three, how are you keeping your group under control? >> oh, they were all so scared at that point and feeble. anybody who could command would have been able to command them. strangely enough, i had several officers in this group of people that stayed with me, and i never knew it until after we got out of the sea. >> these were guys who were higher in rank than you? >> pardon me? >> these were officers who were higher in rank than you? >> yes, i would say that most of them are higher in rank. one of them, lieutenant redmaine game up to me, and i said dick, you take over.
and he held up his hands and said, i can't, i'm so burned. so, i said tie yourself next to me on the net, and i'll take care of you. and dick remained -- he went in and out of rationality through all the time. he remembered that i had told him what to do. and he told his family, and to this day i get letters from his family thanking me for saving -- dick's dead now by the way. -- for saving dick's life. and i didn't save it. he just did what i told him. >> i guess especially by the third day after having been floating out in the heat or in the sunlight for that long with no food, no water, that you
probably had quite a few guys who were going in and out of -- >> sanity? >> yeah. >> yeah, but we -- we saved all we could. you know, if we spotted somebody who was starting to go under or go -- lose his senses, we would try to take care of him. and if they fought, there wasn't nothing we could do to stop the fighting. and when i say fighting, they might not like the idea of somebody telling them what to do. you know, they're out of their heads. >> what was your biggest fear during those few days you were
in the water, the four days you were in the water? >> pardon me? >> what was your biggest fear while you were in the water? >> my fear was really for the men, not for myself. i never felt for myself. i never feared for myself the whole time. i had -- i was too busy. i didn't go to sleep, i don't think, in the five days -- five nights, rather. my biggest concern always was the people that we could save, that we saved them. there were some we couldn't save. they were just blown apart.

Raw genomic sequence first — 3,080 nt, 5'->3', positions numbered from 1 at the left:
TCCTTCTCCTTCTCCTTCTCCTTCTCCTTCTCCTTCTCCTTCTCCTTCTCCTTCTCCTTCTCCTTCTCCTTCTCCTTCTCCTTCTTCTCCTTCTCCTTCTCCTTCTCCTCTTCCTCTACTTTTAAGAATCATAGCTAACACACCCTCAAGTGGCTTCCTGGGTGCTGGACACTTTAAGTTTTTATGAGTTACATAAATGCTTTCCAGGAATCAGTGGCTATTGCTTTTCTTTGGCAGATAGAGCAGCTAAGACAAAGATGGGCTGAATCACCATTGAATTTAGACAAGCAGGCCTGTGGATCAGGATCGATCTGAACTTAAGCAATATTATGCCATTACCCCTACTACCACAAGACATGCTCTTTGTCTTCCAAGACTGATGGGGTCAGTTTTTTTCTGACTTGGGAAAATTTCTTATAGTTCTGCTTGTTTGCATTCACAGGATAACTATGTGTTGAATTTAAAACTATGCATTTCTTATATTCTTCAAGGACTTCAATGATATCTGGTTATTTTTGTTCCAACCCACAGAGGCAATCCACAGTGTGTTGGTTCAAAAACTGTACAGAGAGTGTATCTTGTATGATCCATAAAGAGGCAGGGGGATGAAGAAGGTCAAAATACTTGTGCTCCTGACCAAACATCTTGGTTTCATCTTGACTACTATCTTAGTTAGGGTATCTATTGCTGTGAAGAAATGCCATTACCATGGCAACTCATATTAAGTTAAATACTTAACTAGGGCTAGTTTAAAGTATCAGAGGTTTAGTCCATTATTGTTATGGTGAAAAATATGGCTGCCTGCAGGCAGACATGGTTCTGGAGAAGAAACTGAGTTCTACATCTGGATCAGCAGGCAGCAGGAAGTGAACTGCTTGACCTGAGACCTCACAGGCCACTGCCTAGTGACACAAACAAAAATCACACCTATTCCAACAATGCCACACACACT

and we sort of nursed them as best we could, but we couldn't really do anything better than make them feel good. >> and you stayed awake pretty much the entire time, correct? >> i really believe it. i've looked back so many times, i think i stayed away all the five days. >> you said by the time y'all were rescued, there was only 151 guys left. is that right? >> yeah. >> what -- were just the other 100-and-some-odd guys just that badly wounded that they passed? >> well, i think that the -- we all lost about 25, 30, 40
pounds. i went down from 151 to 129. that's by actual weight, by actual weighing by the way. >> that's a lot of weight to lose in just a couple of days. >> well, you know, you're not brinking any liquid in and liquid is going out. >> and another issue y'all faced was hypothermia. >> right. >> you know, a lot of people don't realize that, you know, you think the balmy south pacific water, it's 85 degrees, but your natural body temperature is, you know, 98.6. >> i think a lot of the people did die of hypothermia. but there was -- there was no way we could tell -- that i
could tell what caused their death. that was my objective. my objective was to keep them alive. >> how were y'all located? how were y'all found? >> an airplane flew over us. i think i -- well, it's in my office. an airplane flew over us and thought we were an enemy, came in a second time to bomb us. and i think it was gunnar -- i'm not sure who it was -- that yelled, that's men in the water. not gunnar horner.
i don't know who it was. but someone yelled, those are men in the water. and they took another pass and notified the navy and the navy came in with the ships 18 hours later. >> so, that was gwen, gwen's plane? gwen was the guy that was captain of the plane that spotted us. >> and they flew over your group? >> yeah. >> chuck gwen. he's the hero of the crowd. >> now, what happened? you said it took 18 hours for the rescue ships to get there once you were located? >> yes. >> what were those last 18 hours in the water like, knowing that you've been sighted? >> well, i -- i think it was quite a bit of joy.